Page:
On Thursday, May 27th, I volunteered at the United Methodist soup kitchen to prepare them for the meal they would serve later that evening. I thoroughly enjoyed the experience not only because it was a great cause but also, the feeling you get from helping those less fortunate is a great sensation. I had volunteered there in the past serving in the evening so I wanted to help out earlier as to gain a new experience. A lot of the work that I did was prepping for the evening service. I cut onions, bread, and set up the tables and dessert trays. It was nice to have other people there to talk with. Many of which have helped out there before. The fellow who is in charge of the meals and soup kitchen is also humorous and also has a lot of food facts to share.
It was nice to meet someone who really enjoyed what he was doing and was also knowledgeable. I understand why what the soup kitchen does relates to the environment, as people and the environment are not two separate things. I can see why some might think that the soup kitchens services help people more than the environment but the environment is also benefited as all of the food that the soup kitchen uses for the meals that they serve is donated. This helps keep the food that people do not want out of trashes and landfills and helps feed people that need meals instead.
Overall, I thought that this was a great opportunity to get involved with the community and also something that happens many times a week so it would be easy to make a habit out of it. It is also a great example of how a little help goes a long way when you approach it as an opportunity rather than forced charity work. The soup kitchen is a great cause to help with that allows you to help many people that need it and may also be a great way to meet other people who are interested in helping the community.
I woke up half-consciously at 6:30 A.M. to the sound of my alarm. Thinking that the alarm was set to the wrong day, I went right back to sleep. After few minutes, I suddenly remembered that I had signed up to volunteer at the Fishes and Loaves soup kitchen in Santa Ana, California. Heading down to the soup kitchen, I was half angry that I had to wake up early on a Saturday morning. When I arrived there, everyone was preparing for the day. The soup kitchen volunteers were divided into groups. One group of volunteers was preparing the food while the other was setting up tables. In the morning, donuts and coffee were served. In the afternoon, hamburgers were served with an assortment of foods. I was told that the people who came to the soup kitchen were mainly people who were down on their luck and just wanted a free meal.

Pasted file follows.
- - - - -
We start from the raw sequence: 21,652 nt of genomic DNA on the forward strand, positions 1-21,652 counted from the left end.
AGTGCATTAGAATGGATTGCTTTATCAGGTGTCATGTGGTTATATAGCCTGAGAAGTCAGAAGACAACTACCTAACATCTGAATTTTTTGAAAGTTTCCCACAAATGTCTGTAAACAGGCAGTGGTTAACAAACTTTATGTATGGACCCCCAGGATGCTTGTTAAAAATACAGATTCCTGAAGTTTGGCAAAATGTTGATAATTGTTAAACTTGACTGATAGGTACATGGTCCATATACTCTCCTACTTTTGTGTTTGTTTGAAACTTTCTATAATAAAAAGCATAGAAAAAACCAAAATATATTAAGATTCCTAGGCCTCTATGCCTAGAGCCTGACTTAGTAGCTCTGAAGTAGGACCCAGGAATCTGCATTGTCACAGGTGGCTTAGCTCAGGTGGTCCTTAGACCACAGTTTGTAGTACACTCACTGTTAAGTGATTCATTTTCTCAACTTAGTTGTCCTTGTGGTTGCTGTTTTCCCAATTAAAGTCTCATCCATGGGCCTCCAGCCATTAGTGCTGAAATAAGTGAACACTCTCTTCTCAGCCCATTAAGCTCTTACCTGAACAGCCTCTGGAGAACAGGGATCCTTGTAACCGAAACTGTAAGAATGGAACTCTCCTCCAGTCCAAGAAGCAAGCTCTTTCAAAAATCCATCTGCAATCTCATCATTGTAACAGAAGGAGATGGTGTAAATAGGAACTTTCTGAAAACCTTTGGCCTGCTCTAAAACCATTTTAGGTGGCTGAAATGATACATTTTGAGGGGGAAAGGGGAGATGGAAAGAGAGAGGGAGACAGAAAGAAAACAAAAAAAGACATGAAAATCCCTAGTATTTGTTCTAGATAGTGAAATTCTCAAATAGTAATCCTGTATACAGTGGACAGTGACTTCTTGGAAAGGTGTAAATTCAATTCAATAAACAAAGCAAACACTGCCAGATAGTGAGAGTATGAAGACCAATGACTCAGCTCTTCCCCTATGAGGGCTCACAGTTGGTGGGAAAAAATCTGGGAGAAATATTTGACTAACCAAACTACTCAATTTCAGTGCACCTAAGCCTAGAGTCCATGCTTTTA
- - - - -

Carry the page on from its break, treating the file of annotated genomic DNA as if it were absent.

I have to admit that coming from a middle class family, I was fairly well off and a little too sheltered. During my visit to soup kitchen, my view towards homeless people changed completely. Whenever I see homeless people on the streets, I always tried my best to ignore them. I used to think they were scary and dangerous. I hoped for a job that required minimum communication. To my surprise, my job was to carry food and serve refreshments and condiments in the soup kitchen. I was not familiar with their behavior or attitudes but I tried my best to be optimistic. Before people started arriving, I imagined drunks, people who were too lazy to work, and thieves. To my astonishment, the people were quite normal. None of them caused any violence or disturbance. They just came there to have a good meal and talk with their friends and family. Some of the people had small children and some even had shopping carts with their belongings.